For the past 22 years, the seniors in the Valley and other community groups have “traveled around the world” in the comfort of their homes, thanks to Derek Drewe.
“Memories of a wonderful time my husband and I had in Greece came back to me when I saw those lovely pictures by Derek”, a senior commented recently. That is true also to hundreds others who have enjoyed the thousands of photos presented on the large screens of Fir Park and Echo Villages, Heritage Place, Westhaven, Abbeyfield, among others, by the former Port Alberni Harbour Master.
Before he began sharing his photos from countless trips around the world, Drewe had an active and meaningful life at sea. Born in London, England, in 1928, the son of a Metropolitan police detective sergeant, young Derek joined the British Merchant Navy as an apprentice, training to become a deck officer and soon after, during the part of the war, his ship made two convoy trips across the Atlantic to pick up grain and other food products from North America to European ports. “We brought the grain from Canada to Europe to feed the hungry affected by the war”, he recalls. Shortly after the war ended, his ship was one of the first ones to enter the port of Rotterdam. He was with the same ship from 1945 until 1947, finishing his apprenticeship the following year on a Liberty ship called “Sam Vigna”, a 10,000-ton vessel with a crew of 30. In addition to food, they also carried coal and iron-ore from South American ports to Belgium. Drewe and the crew did several trips. “On one of those trips, we went completely around the world in 15 months”, he adds.
His last months in the Merchant Navy, saw him working for MacMillan Charter traveling to New Westminster and ports on Vancouver Island to pick up lumber, including Port Alberni. “In 1947, I was in Tahsis at the time Queen Elizabeth was getting married”.
Drewe continued his association with the ocean: he went to a nautical school in England, which was a step closer to getting his captain’s papers. After he got a job with the Esso Transportation Company in Venezuela. After two years with Esso, he decided to immigrate to Canada. He had thought that some day he would move to this country. Well, he landed in Montreal and then moved across this vast land and reached the West Coast by train. His first job was with the Hillcrest Logging Company at Mesachie Lake, near Cowichan Lake, as a choker man. Soon after he went to Britania Beach and worked on the dynamite train for a while. Following that job, he joined the Canadian Air Force ground crew, and because of his marine experience, he was transferred to Comox marine division of the Air Force. From there to Holberg.
In 1955 Drewe left the Air Force and got a job with a British freighter, carrying aluminium from the Alcan plant at Kitimat to Europe. The ship made stops in various ports in Nor America to load up canned fruit and also took on machinery parts for construction of the St. Lawrence Seaway.
He then worked in Sussex for a short time. “I started to get itchy feet again so I set off for Southampton and got the first freighter heading to Canada!”, he says. Once in Halifax, he applied for the RCMP and in a few months he found himself training for the police force. He received his basic training in Ottawa. Among his memorable moments include his assignment as one of the mounted escorts to the Governor General in 1957, and later, when he took part in the escort of the Royal yacht, Britannia, on one of the Queen’s visits to Canada.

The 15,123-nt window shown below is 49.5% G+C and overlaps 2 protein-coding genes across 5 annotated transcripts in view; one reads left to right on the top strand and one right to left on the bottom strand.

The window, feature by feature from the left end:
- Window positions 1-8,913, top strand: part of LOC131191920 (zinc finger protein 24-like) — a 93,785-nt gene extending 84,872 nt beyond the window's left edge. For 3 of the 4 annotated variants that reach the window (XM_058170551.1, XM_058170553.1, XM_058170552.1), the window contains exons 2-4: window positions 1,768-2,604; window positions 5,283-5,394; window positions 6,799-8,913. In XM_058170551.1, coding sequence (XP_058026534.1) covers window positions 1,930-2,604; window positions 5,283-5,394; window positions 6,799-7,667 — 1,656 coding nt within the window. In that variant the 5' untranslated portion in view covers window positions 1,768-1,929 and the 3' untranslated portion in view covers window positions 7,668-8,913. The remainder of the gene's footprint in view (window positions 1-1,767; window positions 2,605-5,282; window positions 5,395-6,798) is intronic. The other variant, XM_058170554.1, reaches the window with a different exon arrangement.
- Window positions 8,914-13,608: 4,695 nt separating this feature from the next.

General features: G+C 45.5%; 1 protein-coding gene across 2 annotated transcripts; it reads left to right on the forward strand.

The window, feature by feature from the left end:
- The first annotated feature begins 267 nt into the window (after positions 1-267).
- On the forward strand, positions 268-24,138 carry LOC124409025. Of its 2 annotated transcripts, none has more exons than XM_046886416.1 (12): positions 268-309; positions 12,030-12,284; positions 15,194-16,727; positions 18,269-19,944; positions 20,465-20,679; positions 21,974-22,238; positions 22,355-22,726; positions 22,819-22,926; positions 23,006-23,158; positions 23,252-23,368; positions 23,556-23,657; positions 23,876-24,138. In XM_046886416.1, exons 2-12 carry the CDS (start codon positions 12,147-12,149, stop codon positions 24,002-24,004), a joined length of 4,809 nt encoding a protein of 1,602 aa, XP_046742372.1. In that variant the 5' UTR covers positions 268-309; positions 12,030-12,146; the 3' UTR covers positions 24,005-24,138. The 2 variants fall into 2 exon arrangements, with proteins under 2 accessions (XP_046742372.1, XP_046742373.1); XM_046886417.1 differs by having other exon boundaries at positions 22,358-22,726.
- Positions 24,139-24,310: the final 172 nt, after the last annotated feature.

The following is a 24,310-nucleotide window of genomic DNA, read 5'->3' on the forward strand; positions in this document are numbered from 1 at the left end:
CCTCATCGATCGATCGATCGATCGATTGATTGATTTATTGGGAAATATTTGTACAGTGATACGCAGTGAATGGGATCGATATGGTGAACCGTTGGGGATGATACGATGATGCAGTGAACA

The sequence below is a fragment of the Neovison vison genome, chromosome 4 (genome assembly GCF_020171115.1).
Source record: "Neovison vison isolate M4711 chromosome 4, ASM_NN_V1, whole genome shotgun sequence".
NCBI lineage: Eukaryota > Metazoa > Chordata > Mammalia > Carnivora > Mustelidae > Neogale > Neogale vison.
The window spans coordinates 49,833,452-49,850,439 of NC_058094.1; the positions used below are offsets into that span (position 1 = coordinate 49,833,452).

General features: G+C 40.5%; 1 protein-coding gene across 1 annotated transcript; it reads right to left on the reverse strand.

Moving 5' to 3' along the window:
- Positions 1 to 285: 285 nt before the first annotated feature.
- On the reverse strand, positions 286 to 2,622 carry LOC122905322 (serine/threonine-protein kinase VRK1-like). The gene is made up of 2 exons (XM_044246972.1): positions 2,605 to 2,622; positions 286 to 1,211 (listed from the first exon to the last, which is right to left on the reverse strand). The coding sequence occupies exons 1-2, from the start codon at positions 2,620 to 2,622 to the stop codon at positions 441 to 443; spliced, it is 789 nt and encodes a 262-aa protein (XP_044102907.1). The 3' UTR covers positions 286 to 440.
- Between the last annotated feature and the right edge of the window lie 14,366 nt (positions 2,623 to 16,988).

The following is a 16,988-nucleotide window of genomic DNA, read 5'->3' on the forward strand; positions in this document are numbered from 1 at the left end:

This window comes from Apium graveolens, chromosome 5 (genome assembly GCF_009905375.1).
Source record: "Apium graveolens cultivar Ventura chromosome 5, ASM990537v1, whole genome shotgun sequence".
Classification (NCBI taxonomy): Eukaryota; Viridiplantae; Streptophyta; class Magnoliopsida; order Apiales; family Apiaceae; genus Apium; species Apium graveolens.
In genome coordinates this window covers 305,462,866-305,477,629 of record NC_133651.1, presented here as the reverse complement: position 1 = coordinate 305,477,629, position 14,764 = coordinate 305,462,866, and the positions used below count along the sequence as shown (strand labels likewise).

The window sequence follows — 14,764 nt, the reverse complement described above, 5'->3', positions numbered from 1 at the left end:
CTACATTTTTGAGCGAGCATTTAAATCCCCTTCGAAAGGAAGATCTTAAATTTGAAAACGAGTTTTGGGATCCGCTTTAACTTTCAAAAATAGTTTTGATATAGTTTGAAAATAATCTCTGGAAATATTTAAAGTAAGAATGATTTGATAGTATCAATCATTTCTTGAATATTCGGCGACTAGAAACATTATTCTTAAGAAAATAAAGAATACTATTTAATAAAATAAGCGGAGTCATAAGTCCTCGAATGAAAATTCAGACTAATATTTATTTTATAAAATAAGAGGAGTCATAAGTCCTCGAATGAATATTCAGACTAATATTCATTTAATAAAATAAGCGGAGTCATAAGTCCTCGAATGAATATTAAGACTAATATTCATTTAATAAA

Eventually, the RCMP transferred him to the west coast where he was with several boats in the Marine Division. In 1966 he became the skipper of the “Ganges”, the police boat in Port Alberni, from 1966 to 1970. After that he was transferred to Ocean Falls. He could not stay there too long because his son needed treatment, not possible in that city, so he left the police force and worked for a shipping line that took cargo from Vancouver to Skagway, Alaska., working two weeks on and two weeks off, while his wife and three children stayed in Port Alberni.
His working experiences continued when the Canadian Coast Guard offered him a job on one of their 90-foot cutters. He worked in the three boats they had at different times. He was later put in charge of training university students in rescue work.
In 1973, Derek Drewe became the Port Alberni Deputy Harbour Master and two years later became the Harbour Master.
In 1990, after 17 years with the Harbour Commission, he retired.
Derek Drewe was married to Donalda Drewe, a Health Care Nurse, for 43 years. They had two daughters and one son and three grandchildren. Donalda, who passed away in 2007 ,was also an active volunteer. Both she and Derek designed a collage of photos on a quilt for Abbeyfield (as seen on the photo) and this home’s flag.
Mr. Drewe’s name continues to be well known among the seniors of the Valley. He has devoted hundreds of hours to sharing photos of trips he has made to dozens of countries in all the continents and remote areas, which, sometimes are hard to reach, such as the Antarctica region. “ I like to do this because it gives pleasure to the seniors, and it is, in a sense, a way for me to give back to this community, which has been good to me”, he says.
His passion for photography and documentary videos have not decreased throughout the years. In fact, he recently told us that he is looking forward to showing us slides on Myanmar, also known as Burma, after returning from a trip in November.